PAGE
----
As schools are shut across the UK and older people are particularly encouraged to isolate (including being discouraged them from caring for younger children), there will be very few people of working age who will not need to devote significant time to caring for friends, families and neighbours.
The division between ‘carers’ and ‘others’ feels increasingly artificial. The care that we provide for each other is critical for holding our families, communities, and workplaces together — while that’s often overlooked in calmer times, it’s profoundly clear during the pandemic.
We are in the early stage of understanding what coronavirus will mean for our health, our society, and the way that we relate to, and connect with, each other. I hope that we can not just respond and survive the current crisis but learn more about how we can and do support each other, which we can continue to acknowledge and appreciate once we get closer to returning to whatever longer-term ‘normal life’ will mean.
Wellbeing and productivity are interdependent
In February, I wrote about Wellcome’s burgeoning staff networks, and in particular our growing Parents and Carers network. That was written in another time, another age.
We used to live in a world where we frequently asked each other to tuck in complex caring responsibilities around our work priorities so that we could maximise our productive working time. This will be nearly impossible for many over the next few months.
Wellcome, like others, has become an all-remote organisation. We’re thinking a lot about new ways to enable ourselves to be as effective as possible as an organisation — for us measured in the positive impact we can have through supporting science to improve the health of humanity — while ensuring that we are each playing the best role we can as citizens as the pandemic progresses.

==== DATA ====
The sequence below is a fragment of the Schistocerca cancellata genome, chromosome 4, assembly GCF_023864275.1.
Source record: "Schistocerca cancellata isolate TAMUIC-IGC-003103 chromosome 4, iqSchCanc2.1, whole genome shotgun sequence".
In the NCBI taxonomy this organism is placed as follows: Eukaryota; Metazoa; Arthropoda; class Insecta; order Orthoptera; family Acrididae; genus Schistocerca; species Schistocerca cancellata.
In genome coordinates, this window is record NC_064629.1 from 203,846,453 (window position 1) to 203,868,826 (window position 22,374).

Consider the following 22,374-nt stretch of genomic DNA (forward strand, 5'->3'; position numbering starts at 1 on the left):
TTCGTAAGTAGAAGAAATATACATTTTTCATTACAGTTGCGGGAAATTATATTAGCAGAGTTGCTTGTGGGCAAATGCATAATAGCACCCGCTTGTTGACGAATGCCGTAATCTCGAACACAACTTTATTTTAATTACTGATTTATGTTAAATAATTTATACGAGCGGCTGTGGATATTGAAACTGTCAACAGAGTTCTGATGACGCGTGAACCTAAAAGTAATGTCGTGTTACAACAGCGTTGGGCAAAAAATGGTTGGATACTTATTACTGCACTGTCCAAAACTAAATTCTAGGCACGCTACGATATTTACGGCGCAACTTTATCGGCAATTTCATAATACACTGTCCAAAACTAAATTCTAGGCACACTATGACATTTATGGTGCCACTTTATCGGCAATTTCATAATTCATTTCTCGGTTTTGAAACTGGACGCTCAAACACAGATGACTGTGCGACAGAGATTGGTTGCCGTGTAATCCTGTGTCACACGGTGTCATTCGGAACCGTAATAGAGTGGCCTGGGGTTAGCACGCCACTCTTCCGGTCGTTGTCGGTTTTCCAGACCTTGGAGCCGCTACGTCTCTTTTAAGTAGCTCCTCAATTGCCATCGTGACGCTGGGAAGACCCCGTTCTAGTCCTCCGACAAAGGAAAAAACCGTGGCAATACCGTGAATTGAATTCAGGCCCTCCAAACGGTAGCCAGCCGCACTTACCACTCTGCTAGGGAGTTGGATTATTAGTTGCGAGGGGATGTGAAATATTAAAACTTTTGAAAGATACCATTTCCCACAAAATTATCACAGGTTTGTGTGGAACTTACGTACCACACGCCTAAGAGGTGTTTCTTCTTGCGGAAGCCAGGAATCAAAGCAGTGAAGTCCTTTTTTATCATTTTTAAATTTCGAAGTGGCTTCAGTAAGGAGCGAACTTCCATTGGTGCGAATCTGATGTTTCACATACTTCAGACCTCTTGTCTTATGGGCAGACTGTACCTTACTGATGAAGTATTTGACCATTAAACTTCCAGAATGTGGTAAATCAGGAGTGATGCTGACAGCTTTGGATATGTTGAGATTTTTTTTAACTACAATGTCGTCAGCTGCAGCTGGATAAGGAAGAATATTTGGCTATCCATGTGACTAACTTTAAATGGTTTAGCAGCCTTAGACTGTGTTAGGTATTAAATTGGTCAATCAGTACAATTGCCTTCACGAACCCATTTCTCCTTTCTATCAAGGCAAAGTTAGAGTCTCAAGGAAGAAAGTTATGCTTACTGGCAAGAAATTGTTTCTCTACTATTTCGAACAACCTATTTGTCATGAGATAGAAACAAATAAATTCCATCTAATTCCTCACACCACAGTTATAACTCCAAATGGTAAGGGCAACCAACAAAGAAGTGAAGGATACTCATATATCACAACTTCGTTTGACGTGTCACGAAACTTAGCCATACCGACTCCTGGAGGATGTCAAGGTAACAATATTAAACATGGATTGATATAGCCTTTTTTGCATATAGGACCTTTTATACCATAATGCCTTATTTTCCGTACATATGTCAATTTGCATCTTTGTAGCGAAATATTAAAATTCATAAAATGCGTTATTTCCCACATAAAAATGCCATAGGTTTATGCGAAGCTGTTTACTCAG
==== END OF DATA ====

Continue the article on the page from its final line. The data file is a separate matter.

The medical response to coronavirus will undoubtedly be key in bringing the risk level down and enabling many of the current social restrictions to loosen. Wellcome is funding work into new diagnostics, therapeutics and vaccines, and supporting our partners to do whatever they can to bring these products forward.
At the same time, the more that we can all support each other to physically isolate ourselves and thereby reduce the spread and the burden on our healthcare systems — while nurturing our social connections through other means — the more effective the response will be and the flatter the epidemic curve.
Over the year since we concluded our programme to look at the case for a four-day week I’ve been really keen to learn more about how we can maximise wellbeing and productivity as interdependent features of the modern workplace. One thing feels really true in these first weeks of the pandemic — our capacity and pace to burn through lots of work will get much slower and reduced, which will force us collectively both to prioritise even more; and to challenge with even more energy any drift towards presenteeism and overwork.
I know that we’ll learn a huge amount from those who already work fully remotely, juggle caring responsibilities or manage significant adjustments to their daily life; and from those friends and colleagues in many Asian countries who have been working with these conditions (successfully) over the last few months.
One thing is certain
This will be a trying and testing time for everyone, in ways that we may not yet know. We also don’t know what the long term effects will be of this period; both through opportunities to work and live better as a society, and in new risks to our wellbeing. That uncertainty is OK — at this stage, we don’t need all of the answers.
But it is clear that the way we care for each other over the coming months will determine the success of our response to this pandemic, and the way we emerge from it.
NOTE FROM THE EDITORS: We are delighted to share this wonderful blog from Ed Whiting this week. Ed is the Director of Strategy at the Wellcome Trust and is also the Executive Leadership Team sponsor of Wellcome’s policy function, strategic partnerships and mental health priority area. With experience in public policy both inside and outside of Government, Ed has had a very impressive career so far! Thank you for letting us share your wonderful blog Ed!
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